Stephen Hawking

And another one bites the dust. Stephen Hawking has died at the age of 76.

Dr. Hawking was a Cambridge University physicist and best-selling author who pondered on and explored the cosmos. In 1988, he wrote A Brief History of Time: From the Big Bang to Black Holes. He was also the basis of academy-award winning film The Theory of Everything, starring Eddie Redmayne.

ASL. Before discussing his achievements in the world of science, I need to point out the most fascinating thing about Dr. Hawking is his strength. Dr. Hawking was diagnosed with amyotrophic lateral sclerosis (ASL), also known as Lou Gehrig’s disease, back in the early 1960s. ASL is a un-curable disease that breaks down neurons to the point of minimal muscle functionality. For Hawking, the disease reduced his movement to the point where he could only flex his finger and voluntary eye movement. His mental strength, fortunately, was left untouched. He was given only a few years to live. He lived for more than fifty years.

The science. Dr. Hawking’s work can be quite intimidating if you are not a science nerd. I, for one, happily admit slight defeat in understanding science, but I happily admit matters pertaining to the universe fascinate me. I will do my best to provide brief explanations on Dr. Hawking’s work.

Post-education life began around the mid-late 1960s. He worked with Roger Penrose to expand the concepts of singularity theorem, which Hawking first introduced in his doctoral thesis. Their paper received second prize in the 1968 Gravity Research Foundation competition. Failing to accept the silver, the duo published a proof in 1970 stating if the universe were to obey Einstein’s General Theory of Relativity plus Alexander Friedmann’s models of physical cosmology, the universe would have originated from a singularity. That’ll show him.

In 1973, Dr. Hawking focused his attention on quantum theory, hoping to connect it with black holes. This came after a visit to Moscow to discuss these matters with some scientists, one of them being Alexei Starobinsky, whose work on black hole radiation was a precursor to Hawking radiation. Calculating it out, Dr. Hawking found that black holes fizzle out, seeping out radiation particles before finally exploding and disappearing. How did he figure this out? He was annoyed by the fact the calculation contradicted his second law of black hole dynamics.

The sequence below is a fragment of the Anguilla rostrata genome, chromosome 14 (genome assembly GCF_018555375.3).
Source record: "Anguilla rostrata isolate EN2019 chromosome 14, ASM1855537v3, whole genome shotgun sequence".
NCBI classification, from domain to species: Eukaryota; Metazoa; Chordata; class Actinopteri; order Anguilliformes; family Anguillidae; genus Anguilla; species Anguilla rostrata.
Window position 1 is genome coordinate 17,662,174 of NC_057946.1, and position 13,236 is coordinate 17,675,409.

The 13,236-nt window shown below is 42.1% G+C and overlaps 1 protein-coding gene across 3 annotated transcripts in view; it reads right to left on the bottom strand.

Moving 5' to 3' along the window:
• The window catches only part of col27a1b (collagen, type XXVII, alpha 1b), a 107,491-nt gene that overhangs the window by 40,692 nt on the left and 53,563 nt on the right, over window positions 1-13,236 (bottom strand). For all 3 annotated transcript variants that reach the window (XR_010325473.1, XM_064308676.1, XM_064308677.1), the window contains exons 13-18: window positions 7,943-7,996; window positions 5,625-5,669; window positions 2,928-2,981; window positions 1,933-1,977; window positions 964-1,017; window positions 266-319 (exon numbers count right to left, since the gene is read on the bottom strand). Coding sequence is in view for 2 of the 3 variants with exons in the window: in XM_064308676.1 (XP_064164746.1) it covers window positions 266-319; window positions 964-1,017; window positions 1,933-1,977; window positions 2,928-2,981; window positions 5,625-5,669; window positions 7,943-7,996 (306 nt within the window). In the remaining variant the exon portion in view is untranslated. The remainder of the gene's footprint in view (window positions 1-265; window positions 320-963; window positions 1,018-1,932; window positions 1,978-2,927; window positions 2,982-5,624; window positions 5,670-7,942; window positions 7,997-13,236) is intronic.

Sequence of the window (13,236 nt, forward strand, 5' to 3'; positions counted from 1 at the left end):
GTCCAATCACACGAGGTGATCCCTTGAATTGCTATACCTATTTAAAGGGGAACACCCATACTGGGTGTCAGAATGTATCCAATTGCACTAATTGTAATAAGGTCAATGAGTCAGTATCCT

Later in life, Dr. Hawking set out to figure out the massive questions of the universe, such as a singular nature to the universe and what exactly the fate of our universe would be.

The Book. A big believer in universal understanding of science, Dr. Hawking published A Brief History of Time in 1988 for the nonscientific folks (i.e. me). This book provides a simplified insight on the origin, structure, and fate of our universe. In 20 years, it sold more than 10 million copies. By 2001, it was translated into 35 languages.

Fun Facts. My mind is still boggling while trying to comprehend the concepts, equations and theories Dr. Hawking tried to work through in his career. Yes, this is counterproductive to his wish that everyone would know what’s going on in the universe. So, let’s stick to the fun facts.

  1. Dr. Hawking wanted the formula for Hawking Radiation engraved on his tombstone.
  2. In 2015, Dr. Hawking applied to trademark his name. Not sure if that ever got accepted.
  3. Dr. Hawking has been to every continent.
  4. Dr. Hawking would joking apologize for sounding American because of his synthesizer that he uses to speak.
  5. Hawking radiation led scientists on a 30-year controversy to figure out what exactly happened to things after they were sucked into a black hole.
  6. One of the only awards he hasn’t won is the Nobel Prize, but, according to him, that’s because Nobel Prizes are given to theories that can be observed and it is “very, very difficult to observe the things” he has theorized. You can read more about this in Dennis Overbye’s NYT article “Stephen Hawking Dies a 76; His Mind Roamed the Cosmos“.

Stephen Hawking may you rest in peace. Say hi to Albert Einstein and Madame Curie for me please.

Stephen Hawking